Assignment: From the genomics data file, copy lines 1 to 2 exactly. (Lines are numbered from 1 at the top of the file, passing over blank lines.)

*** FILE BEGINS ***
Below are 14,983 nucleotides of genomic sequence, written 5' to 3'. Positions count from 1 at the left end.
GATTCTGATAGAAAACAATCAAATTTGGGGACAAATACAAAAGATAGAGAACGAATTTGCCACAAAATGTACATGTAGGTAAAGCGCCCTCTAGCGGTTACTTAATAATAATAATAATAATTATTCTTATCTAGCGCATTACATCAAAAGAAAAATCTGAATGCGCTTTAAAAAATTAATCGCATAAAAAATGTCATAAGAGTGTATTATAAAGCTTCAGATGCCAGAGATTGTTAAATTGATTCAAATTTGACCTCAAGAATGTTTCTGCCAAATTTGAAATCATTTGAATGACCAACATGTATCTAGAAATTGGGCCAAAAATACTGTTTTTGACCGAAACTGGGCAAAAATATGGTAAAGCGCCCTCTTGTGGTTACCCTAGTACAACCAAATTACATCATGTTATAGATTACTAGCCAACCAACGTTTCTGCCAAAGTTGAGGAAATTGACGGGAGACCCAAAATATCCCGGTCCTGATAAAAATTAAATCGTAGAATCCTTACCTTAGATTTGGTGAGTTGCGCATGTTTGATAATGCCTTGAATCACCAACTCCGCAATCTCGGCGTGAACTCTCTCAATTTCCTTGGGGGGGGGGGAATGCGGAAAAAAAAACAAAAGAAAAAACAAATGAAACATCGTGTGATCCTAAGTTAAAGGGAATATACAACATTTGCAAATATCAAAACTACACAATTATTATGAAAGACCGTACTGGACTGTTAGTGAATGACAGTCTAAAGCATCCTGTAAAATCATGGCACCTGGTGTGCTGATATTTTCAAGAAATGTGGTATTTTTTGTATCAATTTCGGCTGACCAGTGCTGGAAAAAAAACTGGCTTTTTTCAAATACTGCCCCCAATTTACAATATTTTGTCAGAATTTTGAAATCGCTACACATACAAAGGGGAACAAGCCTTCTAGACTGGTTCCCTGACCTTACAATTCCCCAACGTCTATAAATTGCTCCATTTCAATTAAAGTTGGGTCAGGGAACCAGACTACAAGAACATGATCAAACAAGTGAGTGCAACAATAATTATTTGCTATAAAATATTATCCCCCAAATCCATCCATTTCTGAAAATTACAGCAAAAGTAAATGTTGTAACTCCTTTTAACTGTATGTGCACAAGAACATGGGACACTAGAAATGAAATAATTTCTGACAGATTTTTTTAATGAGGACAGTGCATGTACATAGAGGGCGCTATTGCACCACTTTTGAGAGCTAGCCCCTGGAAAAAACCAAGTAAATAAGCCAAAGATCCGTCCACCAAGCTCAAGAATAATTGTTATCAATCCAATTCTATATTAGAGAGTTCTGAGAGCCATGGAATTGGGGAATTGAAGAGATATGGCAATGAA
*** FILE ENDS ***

Below are 14,983 nucleotides of genomic sequence, written 5' to 3'. Positions count from 1 at the left end.
GATTCTGATAGAAAACAATCAAATTTGGGGACAAATACAAAAGATAGAGAACGAATTTGCCACAAAATGTACATGTAGGTAAAGCGCCCTCTAGCGGTTACTTAATAATAATAATAATAATTATTCTTATCTAGCGCATTACATCAAAAGAAAAATCTGAATGCGCTTTAAAAAATTAATCGCATAAAAAATGTCATAAGAGTGTATTATAAAGCTTCAGATGCCAGAGATTGTTAAATTGATTCAAATTTGACCTCAAGAATGTTTCTGCCAAATTTGAAATCATTTGAATGACCAACATGTATCTAGAAATTGGGCCAAAAATACTGTTTTTGACCGAAACTGGGCAAAAATATGGTAAAGCGCCCTCTTGTGGTTACCCTAGTACAACCAAATTACATCATGTTATAGATTACTAGCCAACCAACGTTTCTGCCAAAGTTGAGGAAATTGACGGGAGACCCAAAATATCCCGGTCCTGATAAAAATTAAATCGTAGAATCCTTACCTTAGATTTGGTGAGTTGCGCATGTTTGATAATGCCTTGAATCACCAACTCCGCAATCTCGGCGTGAACTCTCTCAATTTCCTTGGGGGGGGGGGAATGCGGAAAAAAAAACAAAAGAAAAAACAAATGAAACATCGTGTGATCCTAAGTTAAAGGGAATATACAACATTTGCAAATATCAAAACTACACAATTATTATGAAAGACCGTACTGGACTGTTAGTGAATGACAGTCTAAAGCATCCTGTAAAATCATGGCACCTGGTGTGCTGATATTTTCAAGAAATGTGGTATTTTTTGTATCAATTTCGGCTGACCAGTGCTGGAAAAAAAACTGGCTTTTTTCAAATACTGCCCCCAATTTACAATATTTTGTCAGAATTTTGAAATCGCTACACATACAAAGGGGAACAAGCCTTCTAGACTGGTTCCCTGACCTTACAATTCCCCAACGTCTATAAATTGCTCCATTTCAATTAAAGTTGGGTCAGGGAACCAGACTACAAGAACATGATCAAACAAGTGAGTGCAACAATAATTATTTGCTATAAAATATTATCCCCCAAATCCATCCATTTCTGAAAATTACAGCAAAAGTAAATGTTGTAACTCCTTTTAACTGTATGTGCACAAGAACATGGGACACTAGAAATGAAATAATTTCTGACAGATTTTTTTAATGAGGACAGTGCATGTACATAGAGGGCGCTATTGCACCACTTTTGAGAGCTAGCCCCTGGAAAAAACCAAGTAAATAAGCCAAAGATCCGTCCACCAAGCTCAAGAATAATTGTTATCAATCCAATTCTATATTAGAGAGTTCTGAGAGCCATGGAATTGGGGAATTGAAGAGATATGGCAATGAA